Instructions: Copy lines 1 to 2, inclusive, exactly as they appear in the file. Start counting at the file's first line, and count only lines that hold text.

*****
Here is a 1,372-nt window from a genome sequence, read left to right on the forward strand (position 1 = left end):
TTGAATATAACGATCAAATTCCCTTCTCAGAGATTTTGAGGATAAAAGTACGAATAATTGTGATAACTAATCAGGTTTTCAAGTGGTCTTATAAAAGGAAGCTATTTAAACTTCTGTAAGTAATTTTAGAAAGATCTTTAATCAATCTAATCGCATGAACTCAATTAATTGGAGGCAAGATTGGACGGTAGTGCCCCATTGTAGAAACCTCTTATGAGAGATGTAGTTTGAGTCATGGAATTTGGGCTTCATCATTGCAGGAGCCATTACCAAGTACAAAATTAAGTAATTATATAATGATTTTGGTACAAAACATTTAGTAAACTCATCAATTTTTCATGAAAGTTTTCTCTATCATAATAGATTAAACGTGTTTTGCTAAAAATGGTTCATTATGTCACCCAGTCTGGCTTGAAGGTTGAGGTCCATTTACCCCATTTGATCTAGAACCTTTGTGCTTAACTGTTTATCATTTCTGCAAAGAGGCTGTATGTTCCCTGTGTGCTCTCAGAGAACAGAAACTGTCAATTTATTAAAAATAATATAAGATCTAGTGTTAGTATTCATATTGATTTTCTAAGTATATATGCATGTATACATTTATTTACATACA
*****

Here is a 1,372-nt window from a genome sequence, read left to right on the forward strand (position 1 = left end):
TTGAATATAACGATCAAATTCCCTTCTCAGAGATTTTGAGGATAAAAGTACGAATAATTGTGATAACTAATCAGGTTTTCAAGTGGTCTTATAAAAGGAAGCTATTTAAACTTCTGTAAGTAATTTTAGAAAGATCTTTAATCAATCTAATCGCATGAACTCAATTAATTGGAGGCAAGATTGGACGGTAGTGCCCCATTGTAGAAACCTCTTATGAGAGATGTAGTTTGAGTCATGGAATTTGGGCTTCATCATTGCAGGAGCCATTACCAAGTACAAAATTAAGTAATTATATAATGATTTTGGTACAAAACATTTAGTAAACTCATCAATTTTTCATGAAAGTTTTCTCTATCATAATAGATTAAACGTGTTTTGCTAAAAATGGTTCATTATGTCACCCAGTCTGGCTTGAAGGTTGAGGTCCATTTACCCCATTTGATCTAGAACCTTTGTGCTTAACTGTTTATCATTTCTGCAAAGAGGCTGTATGTTCCCTGTGTGCTCTCAGAGAACAGAAACTGTCAATTTATTAAAAATAATATAAGATCTAGTGTTAGTATTCATATTGATTTTCTAAGTATATATGCATGTATACATTTATTTACATACA